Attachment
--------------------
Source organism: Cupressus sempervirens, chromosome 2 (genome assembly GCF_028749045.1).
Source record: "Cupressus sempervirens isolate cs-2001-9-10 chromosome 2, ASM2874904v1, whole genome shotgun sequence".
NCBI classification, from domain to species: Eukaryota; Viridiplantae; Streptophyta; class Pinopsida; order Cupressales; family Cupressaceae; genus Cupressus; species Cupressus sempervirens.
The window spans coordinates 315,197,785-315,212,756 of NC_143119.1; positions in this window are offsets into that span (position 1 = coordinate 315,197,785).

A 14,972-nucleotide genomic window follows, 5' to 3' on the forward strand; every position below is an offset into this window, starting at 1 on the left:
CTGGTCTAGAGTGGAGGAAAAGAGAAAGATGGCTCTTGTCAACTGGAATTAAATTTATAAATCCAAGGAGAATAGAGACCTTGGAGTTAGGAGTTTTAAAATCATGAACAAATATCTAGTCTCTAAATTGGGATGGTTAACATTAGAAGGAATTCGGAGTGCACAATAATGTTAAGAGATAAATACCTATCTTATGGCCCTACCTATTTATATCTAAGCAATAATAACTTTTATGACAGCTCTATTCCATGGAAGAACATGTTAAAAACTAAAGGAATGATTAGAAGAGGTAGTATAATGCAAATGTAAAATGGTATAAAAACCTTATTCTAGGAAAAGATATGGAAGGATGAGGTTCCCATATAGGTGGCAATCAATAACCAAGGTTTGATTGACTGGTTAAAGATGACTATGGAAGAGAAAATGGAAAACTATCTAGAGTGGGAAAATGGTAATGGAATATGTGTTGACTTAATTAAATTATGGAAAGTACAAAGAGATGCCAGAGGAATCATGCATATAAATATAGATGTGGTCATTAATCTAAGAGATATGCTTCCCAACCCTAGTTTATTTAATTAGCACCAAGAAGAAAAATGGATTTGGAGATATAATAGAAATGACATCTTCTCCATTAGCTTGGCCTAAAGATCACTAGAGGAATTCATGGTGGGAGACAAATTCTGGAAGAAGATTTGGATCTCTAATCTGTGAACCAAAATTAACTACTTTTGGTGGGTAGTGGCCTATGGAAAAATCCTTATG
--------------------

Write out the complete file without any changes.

Source organism: Cupressus sempervirens, chromosome 2 (genome assembly GCF_028749045.1).
Source record: "Cupressus sempervirens isolate cs-2001-9-10 chromosome 2, ASM2874904v1, whole genome shotgun sequence".
NCBI classification, from domain to species: Eukaryota; Viridiplantae; Streptophyta; class Pinopsida; order Cupressales; family Cupressaceae; genus Cupressus; species Cupressus sempervirens.
The window spans coordinates 315,197,785-315,212,756 of NC_143119.1; positions in this window are offsets into that span (position 1 = coordinate 315,197,785).

A 14,972-nucleotide genomic window follows, 5' to 3' on the forward strand; every position below is an offset into this window, starting at 1 on the left:
CTGGTCTAGAGTGGAGGAAAAGAGAAAGATGGCTCTTGTCAACTGGAATTAAATTTATAAATCCAAGGAGAATAGAGACCTTGGAGTTAGGAGTTTTAAAATCATGAACAAATATCTAGTCTCTAAATTGGGATGGTTAACATTAGAAGGAATTCGGAGTGCACAATAATGTTAAGAGATAAATACCTATCTTATGGCCCTACCTATTTATATCTAAGCAATAATAACTTTTATGACAGCTCTATTCCATGGAAGAACATGTTAAAAACTAAAGGAATGATTAGAAGAGGTAGTATAATGCAAATGTAAAATGGTATAAAAACCTTATTCTAGGAAAAGATATGGAAGGATGAGGTTCCCATATAGGTGGCAATCAATAACCAAGGTTTGATTGACTGGTTAAAGATGACTATGGAAGAGAAAATGGAAAACTATCTAGAGTGGGAAAATGGTAATGGAATATGTGTTGACTTAATTAAATTATGGAAAGTACAAAGAGATGCCAGAGGAATCATGCATATAAATATAGATGTGGTCATTAATCTAAGAGATATGCTTCCCAACCCTAGTTTATTTAATTAGCACCAAGAAGAAAAATGGATTTGGAGATATAATAGAAATGACATCTTCTCCATTAGCTTGGCCTAAAGATCACTAGAGGAATTCATGGTGGGAGACAAATTCTGGAAGAAGATTTGGATCTCTAATCTGTGAACCAAAATTAACTACTTTTGGTGGGTAGTGGCCTATGGAAAAATCCTTATG